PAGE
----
Then there's the unnamed "foothold aliens," a mildly humanoid, technologically advanced race that briefly conquered Stargate Command using devices that let each of them take on the appearance of a captured human individual. They were only seen in one episode, but their captured devices were used again later. It's not clear what these guys actually look like, as they seem to constantly wear armour or environment suits... unless that's just their normal appearance. For the record, the RPG calls them the Stragoth.
Oannes, aquatic humanoids who had visited Earth during Babylonian times appeared in one episode.
Another unnamed race of gill-faced humanoids possessed of shapeshifting and teleportation powers appeared as protectors to a dislocated tribe of Native Americans in one episode.
The Oranians are another type of Aliens in Rubber Suits, who are also vaguely reptilian. The species is primarily represented by the unscrupulous businessmen Jup and Tanat. If they are any indication, Oranians seem to be fairly hapless and stupid. When Tenat finds out that he has been tricked into firing on his commanding officer and is about to die, he delivers the hilarious Kirkesque line "Damn you Cam Mitchelllll!"
The sulphur based some what reptilian looking Gadmeer who make their appearance in season four's Scorched Earth. A milky way native, they were wiped out by a superior military power who may or may not be the Goa'uld. They created a large terraforming ship to recreate their society.
The silicon based Sekkari, who look somewhat like a cross between a skeleton and an anatomy model. Some tens of thousands of years prior, they realized they were going extinct, and spent the rest of their days creating over fifty seed carriers that would restart their evolution on new worlds in the Pegasus galaxy. The Atlantis personnel encountered the only still functioning device.
The Nakai, who are hunting after the protagonists of Universe. They are vaguely humanoid, but with catfish-like faces, and glow neon-blue. They possess advanced starship technology and even devices that allow them to communicate with humans telepathically, although understand English well enough to issue the demand to "Surrender" and taunt Destiny with "No Escape", after crossing into another Galaxy in pursuit of them. They appear to communicate to each other in the form of clicks and grunts.
Ursini, about 1.2m (4') tall vaguely humanoid (seems like a recurring theme with advanced Stargate Universe aliens) brown-skinned insect-like aliens with whom the crew of Destiny have first encountered on a derelict stargate-seeding ship. They also possess advanced spaceships, stun guns and other pieces of advanced technology. Their language is as for now incomprehensible, though it remains to be seen whether they will learn English from Telford or not. They aren't particularly hostile, but the first contact didn't end on good terms due to difficulties communicating. They are probably waging a war with something else. As of "Deliverance," They're apparently extinct.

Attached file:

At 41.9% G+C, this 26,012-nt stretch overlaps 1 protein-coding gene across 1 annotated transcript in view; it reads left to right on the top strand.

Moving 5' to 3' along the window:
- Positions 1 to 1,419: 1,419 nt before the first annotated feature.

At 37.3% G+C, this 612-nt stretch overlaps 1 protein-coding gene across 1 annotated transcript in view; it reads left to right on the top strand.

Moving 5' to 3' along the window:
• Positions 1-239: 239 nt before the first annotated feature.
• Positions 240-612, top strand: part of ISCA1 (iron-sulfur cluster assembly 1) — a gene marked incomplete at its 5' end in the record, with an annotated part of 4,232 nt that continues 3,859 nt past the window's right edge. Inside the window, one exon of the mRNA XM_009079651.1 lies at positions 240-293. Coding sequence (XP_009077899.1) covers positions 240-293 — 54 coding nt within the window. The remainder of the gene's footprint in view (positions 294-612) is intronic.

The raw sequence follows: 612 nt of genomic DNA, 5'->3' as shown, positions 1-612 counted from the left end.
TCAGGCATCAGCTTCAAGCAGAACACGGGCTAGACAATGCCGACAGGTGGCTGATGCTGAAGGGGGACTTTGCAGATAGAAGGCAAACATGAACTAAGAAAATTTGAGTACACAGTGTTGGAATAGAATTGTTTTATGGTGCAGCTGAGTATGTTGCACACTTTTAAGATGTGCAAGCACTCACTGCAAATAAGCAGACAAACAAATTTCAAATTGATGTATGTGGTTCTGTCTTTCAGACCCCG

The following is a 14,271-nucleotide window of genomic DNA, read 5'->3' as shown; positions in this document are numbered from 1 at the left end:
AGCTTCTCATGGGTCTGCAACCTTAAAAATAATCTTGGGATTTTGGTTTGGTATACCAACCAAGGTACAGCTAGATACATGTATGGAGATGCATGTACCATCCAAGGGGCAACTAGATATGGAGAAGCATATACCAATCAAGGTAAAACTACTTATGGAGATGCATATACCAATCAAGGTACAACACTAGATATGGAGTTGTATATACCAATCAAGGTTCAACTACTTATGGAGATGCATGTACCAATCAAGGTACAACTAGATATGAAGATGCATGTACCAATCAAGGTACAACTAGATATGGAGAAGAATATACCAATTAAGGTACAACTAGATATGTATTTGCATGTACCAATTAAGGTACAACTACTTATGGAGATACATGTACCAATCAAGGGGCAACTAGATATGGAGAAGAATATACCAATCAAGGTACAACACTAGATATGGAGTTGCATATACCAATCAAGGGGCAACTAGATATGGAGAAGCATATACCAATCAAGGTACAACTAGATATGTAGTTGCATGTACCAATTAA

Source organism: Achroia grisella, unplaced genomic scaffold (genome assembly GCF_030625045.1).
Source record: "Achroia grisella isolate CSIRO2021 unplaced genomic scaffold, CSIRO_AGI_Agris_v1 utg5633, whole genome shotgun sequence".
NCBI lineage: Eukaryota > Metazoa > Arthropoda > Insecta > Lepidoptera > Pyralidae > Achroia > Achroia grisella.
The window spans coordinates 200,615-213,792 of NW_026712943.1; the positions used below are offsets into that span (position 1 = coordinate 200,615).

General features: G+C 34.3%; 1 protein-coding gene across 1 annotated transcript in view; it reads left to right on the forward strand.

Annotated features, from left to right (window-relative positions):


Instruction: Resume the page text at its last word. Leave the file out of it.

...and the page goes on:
Berserker Drones, a type of mechanical drones that were created a long time ago for a war, with the unfortunately vague directions to "Destroy all advanced technology." This naturally backfired when their creators owntechnology advanced, causing the Drones to turn on them and wipe them out. Since then, their creations have been terrorising their local galaxy, driving races like the Ursini to the point of extinction. Most of the final episodes of SGU deal with Destiny's desperate attempts to avoid them.
Despite being one of the newer Sci-fi franchises (compared to, y'know, the otherfranchises that start with "Star") The Stargate verse is the third longest science fiction franchise in terms of hours. No single Trek series has more episodes than Stargate SG-1. It's a long way from either Doctor Who or Star Trek, but those have been around since The Sixties, whereas the Stargate movie was released in 1994. It's probably not going to be getting any longer, at least not for the foreseeable future - all remaining planned productions have either been officially cancelled or are stuck in Development Hell, and all the sets, props, and costumes used in the shows have been auctioned off, including the Stargate prop itself. The Stargate franchise is effectively dead, after a long and prolific life.
Tropes of the Stargate Verse as a whole include:
Aliens Speaking English: Averted in the original movie, where the Abydonians speak a derivative of ancient Egyptian. Played straight thereafter, which was eventually handwaved (by Word of God) with Translator Microbes in the form of an effect created by the stargates themselves.
Apocalypse How: Between blowing up stargates (equivalent to a supervolcano), 100-plus gigaton nuclear weapons, planet smashing asteroids, and blowing up an entire solar system (at least twice!), you would think that there was a universe-wide unofficial contest going on for the most creative way to destroy everything.
The Battlestar: For bonus points, the human battlecruisers even bear a passing resemblance to the Battlestar Galactica, with a hangar bay mounted on each side of the main hull. The similarities end there, however. The Goa'uld ships instead look like flying pyramids, and the Asgard ships look vaguely like giant hammers or axes. Other ship designs vary widely.